Thanks for asking- a trip down memory lane!

andonrangelov
Posts: 6
Joined: Fri Apr 14, 2017 8:49 am

Re: Power producing low delta T state of the art?

Postby andonrangelov » Mon Apr 17, 2017 1:30 am

Nice development.
Can you give link to your company web site? I wan to see what you are doing with solar thermal, because I am going to this line as a hobby.

Pete_vb
Posts: 6
Joined: Fri Jan 26, 2007 10:28 am

Re: Power producing low delta T state of the art?

Postby Pete_vb » Mon Apr 17, 2017 5:29 am

Sent via pm

derwood
Posts: 113
Joined: Sat Dec 11, 2010 10:15 pm

Re: Power producing low delta T state of the art?

Postby derwood » Mon Apr 17, 2017 1:56 pm

Must be a top secret company. no link for the public to see.

Pete_vb
Posts: 6
Joined: Fri Jan 26, 2007 10:28 am

Re: Power producing low delta T state of the art?

Postby Pete_vb » Mon Apr 17, 2017 4:06 pm

I just try to limit my online footprint where possible. That said... www.glasspoint.com

cbstirling2
Posts: 106
Joined: Sat Dec 17, 2016 9:35 pm

Re: Power producing low delta T state of the art?

Postby cbstirling2 » Wed Apr 26, 2017 6:19 am

What was so revolutionary about your Stirling engine? You had a year to patent that but that timeframe expired long ago.
So you might as well share the idea.
Post a picture, etc.
CBStirling2

Pete_vb
Posts: 6
Joined: Fri Jan 26, 2007 10:28 am

Re: Power producing low delta T state of the art?

Postby Pete_vb » Wed Apr 26, 2017 7:42 am

cbstirling2 wrote:What was so revolutionary about your Stirling engine? You had a year to patent that but that timeframe expired long ago.
So you might as well share the idea.
Post a picture, etc.

There is no time limit from date of invention until filing. You can file whenever you want, but under "first to file" rules you lose claim if either a) someone else files before you, or b) there is "public disclosure" of the invention beforehand. You're likely thinking of provisional patents- you have 1 year to convert a provisional patent into a final application or you lose the priority date secured by the provisional.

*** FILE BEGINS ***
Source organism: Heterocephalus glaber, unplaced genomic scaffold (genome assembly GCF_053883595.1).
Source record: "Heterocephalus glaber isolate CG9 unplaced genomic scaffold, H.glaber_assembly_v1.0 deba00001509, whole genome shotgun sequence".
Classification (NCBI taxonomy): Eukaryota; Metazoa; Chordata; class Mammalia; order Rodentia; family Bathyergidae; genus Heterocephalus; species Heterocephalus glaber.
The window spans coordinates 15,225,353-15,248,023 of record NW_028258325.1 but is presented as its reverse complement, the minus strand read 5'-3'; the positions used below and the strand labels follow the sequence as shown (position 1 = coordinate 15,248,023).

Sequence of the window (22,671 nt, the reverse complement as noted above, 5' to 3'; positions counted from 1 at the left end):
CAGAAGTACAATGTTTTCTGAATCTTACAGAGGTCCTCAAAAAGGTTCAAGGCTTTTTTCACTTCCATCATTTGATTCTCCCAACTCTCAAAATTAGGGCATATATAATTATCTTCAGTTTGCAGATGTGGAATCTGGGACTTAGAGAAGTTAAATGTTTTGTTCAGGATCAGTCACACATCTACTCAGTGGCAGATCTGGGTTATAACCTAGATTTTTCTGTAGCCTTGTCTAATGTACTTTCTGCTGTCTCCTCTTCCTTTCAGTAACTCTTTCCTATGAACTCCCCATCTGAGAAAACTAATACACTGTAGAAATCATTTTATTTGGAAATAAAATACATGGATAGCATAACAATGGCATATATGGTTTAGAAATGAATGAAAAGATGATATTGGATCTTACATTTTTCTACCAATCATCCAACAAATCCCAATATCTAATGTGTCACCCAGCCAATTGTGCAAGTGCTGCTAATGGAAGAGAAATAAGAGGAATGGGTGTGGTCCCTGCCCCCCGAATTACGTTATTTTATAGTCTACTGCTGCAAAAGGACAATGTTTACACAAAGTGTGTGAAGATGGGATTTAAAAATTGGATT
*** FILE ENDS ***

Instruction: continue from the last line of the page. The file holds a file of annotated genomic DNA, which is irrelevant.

I'm not yet ready to limit options by disclosing details. I can however say that it is not a true sterling engine, it only functions like one. Rather than using gasses as a working fluid, however, it uses shape memory alloy. This imposes limits on the design such as theoretical efficiency and working temperature range. In trade you get a couple orders of magnitude higher power density for a given size and delta T along with the ability to self-start.

The best applications I found were pumps for cooling. If you're water cooling a computer CPU, for example, you could mount a small temperature driven pump to that CPU that would pump water faster the hotter the CPU got. You could do something similar for rooftop hot water heaters to circulate the water. In both cases you'd eliminate a temperature sensor, traditional pump, etc. Unfortunately that's all cheap and easy to do, so there does not appear to be a compelling need.

harry56
Posts: 4
Joined: Thu May 25, 2017 9:46 pm

Re: Power producing low delta T state of the art?

Postby harry56 » Fri May 26, 2017 12:16 am

I recently created a Stirling engine software program which can be used to design a high-power Stirling engine. My blog post describes this in detail: